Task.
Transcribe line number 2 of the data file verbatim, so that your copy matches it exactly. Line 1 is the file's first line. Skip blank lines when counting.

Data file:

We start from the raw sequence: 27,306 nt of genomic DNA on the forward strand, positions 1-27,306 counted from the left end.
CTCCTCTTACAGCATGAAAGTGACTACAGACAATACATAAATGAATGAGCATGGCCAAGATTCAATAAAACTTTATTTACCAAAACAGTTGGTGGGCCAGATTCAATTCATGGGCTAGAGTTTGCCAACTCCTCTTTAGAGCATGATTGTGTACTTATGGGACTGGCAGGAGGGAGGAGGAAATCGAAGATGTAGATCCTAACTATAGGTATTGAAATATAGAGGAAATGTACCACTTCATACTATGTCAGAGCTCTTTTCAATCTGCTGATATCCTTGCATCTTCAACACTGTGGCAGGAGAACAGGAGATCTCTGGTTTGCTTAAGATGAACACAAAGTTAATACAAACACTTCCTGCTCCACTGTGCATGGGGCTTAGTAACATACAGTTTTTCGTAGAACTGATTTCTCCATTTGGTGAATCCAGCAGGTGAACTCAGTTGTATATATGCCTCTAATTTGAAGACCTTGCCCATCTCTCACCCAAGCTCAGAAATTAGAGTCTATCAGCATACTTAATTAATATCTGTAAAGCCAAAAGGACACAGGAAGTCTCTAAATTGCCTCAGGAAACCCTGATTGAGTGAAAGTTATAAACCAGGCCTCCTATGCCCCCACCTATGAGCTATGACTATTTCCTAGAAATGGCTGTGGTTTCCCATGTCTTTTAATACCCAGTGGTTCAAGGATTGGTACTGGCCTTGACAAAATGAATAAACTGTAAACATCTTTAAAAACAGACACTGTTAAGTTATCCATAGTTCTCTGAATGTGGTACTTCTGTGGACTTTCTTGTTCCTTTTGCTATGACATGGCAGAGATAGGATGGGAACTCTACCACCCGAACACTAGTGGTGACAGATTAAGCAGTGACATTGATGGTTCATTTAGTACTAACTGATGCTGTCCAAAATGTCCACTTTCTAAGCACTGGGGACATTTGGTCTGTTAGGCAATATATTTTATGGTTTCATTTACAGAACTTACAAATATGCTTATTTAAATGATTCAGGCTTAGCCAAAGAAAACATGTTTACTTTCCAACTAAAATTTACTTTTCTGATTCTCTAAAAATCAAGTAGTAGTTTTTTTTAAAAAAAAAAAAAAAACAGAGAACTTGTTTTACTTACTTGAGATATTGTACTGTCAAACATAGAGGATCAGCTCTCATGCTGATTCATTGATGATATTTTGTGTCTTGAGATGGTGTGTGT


CTCCTCTTACAGCATGAAAGTGACTACAGACAATACATAAATGAATGAGCATGGCCAAGATTCAATAAAACTTTATTTACCAAAACAGTTGGTGGGCCAGATTCAATTCATGGGCTAGAGTTTGCCAACTCCTCTTTAGAGCATGATTGTGTACTTATGGGACTGGCAGGAGGGAGGAGGAAATCGAAGATGTAGATCCTAACTATAGGTATTGAAATATAGAGGAAATGTACCACTTCATACTATGTCAGAGCTCTTTTCAATCTGCTGATATCCTTGCATCTTCAACACTGTGGCAGGAGAACAGGAGATCTCTGGTTTGCTTAAGATGAACACAAAGTTAATACAAACACTTCCTGCTCCACTGTGCATGGGGCTTAGTAACATACAGTTTTTCGTAGAACTGATTTCTCCATTTGGTGAATCCAGCAGGTGAACTCAGTTGTATATATGCCTCTAATTTGAAGACCTTGCCCATCTCTCACCCAAGCTCAGAAATTAGAGTCTATCAGCATACTTAATTAATATCTGTAAAGCCAAAAGGACACAGGAAGTCTCTAAATTGCCTCAGGAAACCCTGATTGAGTGAAAGTTATAAACCAGGCCTCCTATGCCCCCACCTATGAGCTATGACTATTTCCTAGAAATGGCTGTGGTTTCCCATGTCTTTTAATACCCAGTGGTTCAAGGATTGGTACTGGCCTTGACAAAATGAATAAACTGTAAACATCTTTAAAAACAGACACTGTTAAGTTATCCATAGTTCTCTGAATGTGGTACTTCTGTGGACTTTCTTGTTCCTTTTGCTATGACATGGCAGAGATAGGATGGGAACTCTACCACCCGAACACTAGTGGTGACAGATTAAGCAGTGACATTGATGGTTCATTTAGTACTAACTGATGCTGTCCAAAATGTCCACTTTCTAAGCACTGGGGACATTTGGTCTGTTAGGCAATATATTTTATGGTTTCATTTACAGAACTTACAAATATGCTTATTTAAATGATTCAGGCTTAGCCAAAGAAAACATGTTTACTTTCCAACTAAAATTTACTTTTCTGATTCTCTAAAAATCAAGTAGTAGTTTTTTTTAAAAAAAAAAAAAAAACAGAGAACTTGTTTTACTTACTTGAGATATTGTACTGTCAAACATAGAGGATCAGCTCTCATGCTGATTCATTGATGATATTTTGTGTCTTGAGATGGTGTGTGT